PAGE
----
Expect Resilience after Fire

December 12, 2017, By Cassy Aoyagi: We are awe-struck by the devastation and danger experienced by communities we visit every day and others we consider our frequent stomping grounds. As we look at the charred hillsides where we once wandered through greenery, we maintain optimism, hope and curiosity. I hope we can pass that along to you.

The Sunland Welcome Nature Garden boasts a view of hillsides charred by 2017's La Tuna Fire.

The Sunland Welcome Nature Garden’s view of hillsides charred by the 2017 La Tuna Fire.

Our ecosystems appear destroyed after expansive fires, yet great value exists on burned slopes. Despite plants having burned to the ground, native plant root systems are likely still intact and potentially substantial. These root systems will soon begin to sprout, and, as they are, will help retain slopes.

Some of the most common and valuable plants with a network of slope-protecting roots are Chamise, Coyote Bush, Mahogany, and Sumac.  The stumps of these plants, among others, will immediately and aggressively sprout following the first rains. These sprouts will begin to provide coverage over the bare earth, creating habitat for insects, birds, and rabbits. Manzanita will follow suit.
Dwarf Coyote Bush
Angelenos can also expect delightful, unfamiliar wildflowers to arise naturally after fires. Scarification, which is really any kind of “roughening up” of a seed coat, occurs in a fire and promotes germination of dormant plant seeds beneath the surface of the soil. Unfamiliar wildflowers will also appear due to dramatic changes in their environment. Some may have needed more sun or more rainfall than available when surrounded by established foliage. They may now have conditions more favorable to their growth.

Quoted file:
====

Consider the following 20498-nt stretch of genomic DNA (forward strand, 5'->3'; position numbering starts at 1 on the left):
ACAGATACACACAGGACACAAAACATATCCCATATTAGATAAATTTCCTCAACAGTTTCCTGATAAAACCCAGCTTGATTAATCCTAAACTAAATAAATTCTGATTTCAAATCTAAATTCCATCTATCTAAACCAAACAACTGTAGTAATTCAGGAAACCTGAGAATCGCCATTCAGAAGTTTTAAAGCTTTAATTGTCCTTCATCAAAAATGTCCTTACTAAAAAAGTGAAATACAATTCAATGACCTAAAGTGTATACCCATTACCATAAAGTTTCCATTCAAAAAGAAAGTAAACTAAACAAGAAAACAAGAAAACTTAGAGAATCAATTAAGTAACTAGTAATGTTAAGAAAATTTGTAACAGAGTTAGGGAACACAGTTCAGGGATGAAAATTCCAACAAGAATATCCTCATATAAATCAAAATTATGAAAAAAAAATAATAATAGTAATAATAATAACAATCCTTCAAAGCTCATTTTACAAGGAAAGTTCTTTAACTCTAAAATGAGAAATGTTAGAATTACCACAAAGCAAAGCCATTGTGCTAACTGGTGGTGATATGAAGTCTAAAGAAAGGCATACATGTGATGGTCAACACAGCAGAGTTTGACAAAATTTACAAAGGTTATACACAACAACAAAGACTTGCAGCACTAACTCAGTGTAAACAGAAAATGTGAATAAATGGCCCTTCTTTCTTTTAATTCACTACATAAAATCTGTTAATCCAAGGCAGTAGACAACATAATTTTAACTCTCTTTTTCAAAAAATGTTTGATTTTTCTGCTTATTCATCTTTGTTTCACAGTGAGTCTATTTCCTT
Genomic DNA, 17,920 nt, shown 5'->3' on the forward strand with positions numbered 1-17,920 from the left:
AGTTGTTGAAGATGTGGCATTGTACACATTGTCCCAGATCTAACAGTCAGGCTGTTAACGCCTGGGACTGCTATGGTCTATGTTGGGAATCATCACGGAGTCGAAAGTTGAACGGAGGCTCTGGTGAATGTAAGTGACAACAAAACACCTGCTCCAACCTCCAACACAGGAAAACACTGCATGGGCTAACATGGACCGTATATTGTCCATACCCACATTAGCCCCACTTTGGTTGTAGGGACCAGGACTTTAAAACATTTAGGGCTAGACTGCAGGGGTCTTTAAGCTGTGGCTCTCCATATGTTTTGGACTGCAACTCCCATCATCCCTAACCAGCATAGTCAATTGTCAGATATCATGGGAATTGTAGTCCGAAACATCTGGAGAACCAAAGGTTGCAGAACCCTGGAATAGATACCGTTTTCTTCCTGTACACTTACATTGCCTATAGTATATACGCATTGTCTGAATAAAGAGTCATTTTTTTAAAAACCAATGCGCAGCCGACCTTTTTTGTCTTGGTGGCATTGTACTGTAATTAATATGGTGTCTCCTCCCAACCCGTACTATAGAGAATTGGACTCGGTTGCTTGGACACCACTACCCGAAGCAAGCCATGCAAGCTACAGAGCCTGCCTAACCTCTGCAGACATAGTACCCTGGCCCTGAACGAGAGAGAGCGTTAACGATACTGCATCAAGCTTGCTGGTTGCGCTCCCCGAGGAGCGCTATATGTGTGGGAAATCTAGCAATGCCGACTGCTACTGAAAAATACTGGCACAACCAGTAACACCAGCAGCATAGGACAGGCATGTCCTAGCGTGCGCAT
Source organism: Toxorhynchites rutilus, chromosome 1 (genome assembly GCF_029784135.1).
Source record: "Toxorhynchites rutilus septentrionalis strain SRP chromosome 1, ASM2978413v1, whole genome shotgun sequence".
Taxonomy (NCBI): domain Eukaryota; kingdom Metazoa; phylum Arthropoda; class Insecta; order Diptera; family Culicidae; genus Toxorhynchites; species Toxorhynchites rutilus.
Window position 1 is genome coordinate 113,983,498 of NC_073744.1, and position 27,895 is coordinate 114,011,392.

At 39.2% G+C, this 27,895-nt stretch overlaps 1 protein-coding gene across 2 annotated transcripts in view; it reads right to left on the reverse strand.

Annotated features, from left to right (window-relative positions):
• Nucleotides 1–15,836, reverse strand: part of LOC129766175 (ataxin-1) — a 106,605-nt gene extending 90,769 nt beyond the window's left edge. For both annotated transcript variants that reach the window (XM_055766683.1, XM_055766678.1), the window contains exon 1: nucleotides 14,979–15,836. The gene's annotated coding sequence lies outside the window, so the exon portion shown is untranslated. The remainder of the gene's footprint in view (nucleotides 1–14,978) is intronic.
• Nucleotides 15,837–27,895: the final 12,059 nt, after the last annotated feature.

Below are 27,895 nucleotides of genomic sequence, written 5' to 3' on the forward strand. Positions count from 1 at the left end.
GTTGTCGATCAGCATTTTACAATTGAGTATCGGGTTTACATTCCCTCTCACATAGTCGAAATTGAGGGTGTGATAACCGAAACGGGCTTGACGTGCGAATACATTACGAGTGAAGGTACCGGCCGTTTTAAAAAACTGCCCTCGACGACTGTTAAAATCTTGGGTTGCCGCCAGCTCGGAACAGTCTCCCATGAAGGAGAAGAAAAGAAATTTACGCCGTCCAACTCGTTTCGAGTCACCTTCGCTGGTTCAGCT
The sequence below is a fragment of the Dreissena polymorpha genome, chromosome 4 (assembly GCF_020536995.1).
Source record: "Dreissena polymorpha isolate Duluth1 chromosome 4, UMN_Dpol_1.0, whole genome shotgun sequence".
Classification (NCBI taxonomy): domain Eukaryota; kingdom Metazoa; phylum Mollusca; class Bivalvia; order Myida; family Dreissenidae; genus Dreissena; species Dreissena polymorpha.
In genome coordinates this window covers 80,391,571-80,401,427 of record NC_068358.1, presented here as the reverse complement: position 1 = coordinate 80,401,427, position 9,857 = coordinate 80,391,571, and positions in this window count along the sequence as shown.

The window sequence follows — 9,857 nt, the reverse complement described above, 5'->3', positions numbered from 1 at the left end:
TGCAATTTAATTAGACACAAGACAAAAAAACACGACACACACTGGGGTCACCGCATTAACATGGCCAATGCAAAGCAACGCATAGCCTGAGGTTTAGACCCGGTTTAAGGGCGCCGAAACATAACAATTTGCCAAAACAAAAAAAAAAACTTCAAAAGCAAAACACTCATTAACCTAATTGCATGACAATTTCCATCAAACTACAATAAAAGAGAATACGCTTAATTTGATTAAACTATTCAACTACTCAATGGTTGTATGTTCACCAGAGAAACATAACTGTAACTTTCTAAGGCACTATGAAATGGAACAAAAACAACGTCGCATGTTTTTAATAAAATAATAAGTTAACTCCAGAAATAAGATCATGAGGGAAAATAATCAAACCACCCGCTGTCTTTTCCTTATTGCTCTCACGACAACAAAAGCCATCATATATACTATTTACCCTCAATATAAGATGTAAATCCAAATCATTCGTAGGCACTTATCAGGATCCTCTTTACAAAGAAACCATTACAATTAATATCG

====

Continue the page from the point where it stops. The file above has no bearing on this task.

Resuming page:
We hope this takes some of the sting out of this moment in time. Once things are safe, we hope you’ll want to explore these charred areas with us. For the avid hikers and adventurers that may head to the hills in the meantime, there are a few critical things to do to protect these sensitive areas.

  1. Be safe: Hike only on trails cleared for hiking.
  2. Wash (even sterilize) hiking boots/packs: Our native chaparral communities are every bit as delicate as the rainforests of Peru. Let’s protect them!
  3. Leave No Trace: Apple and fig trees, wild tobacco, we see so much of it in our wild spaces! Many are the result of tossing snacks. While biodegradable, our apple cores can also be biohazards.
  4. Stick to trails: Roots that have survived are obviously challenged right now. Help them recover by sticking to established trails, despite temptations to explore.
  5. Do not throw seed bombs: Seed bombs are likely to contain non-natives and even invasive plants that can decrease LA’s long term resilience. It’s hard not to help those we love, but, in the case of our hillsides, the best thing to do is truly wait and watch for now.

If you live near wild space and slopes, please visit our Disaster Prevention Checklist and take immediate steps to ensure your safety and that of your property.


More Information

  1. LA Times: 7 Fire-Retardant Plants
  2. Theodore Payne Foundation: Post Fire Regeneration Talks
  3. Fight Fire with Smart Design
  4. Fire-Resistant Natives in Pinterest
  5. Prevent Foothill Disasters
  6. 4 Fire-Fighting Natives
  7. Use Fire Safely and Sustainably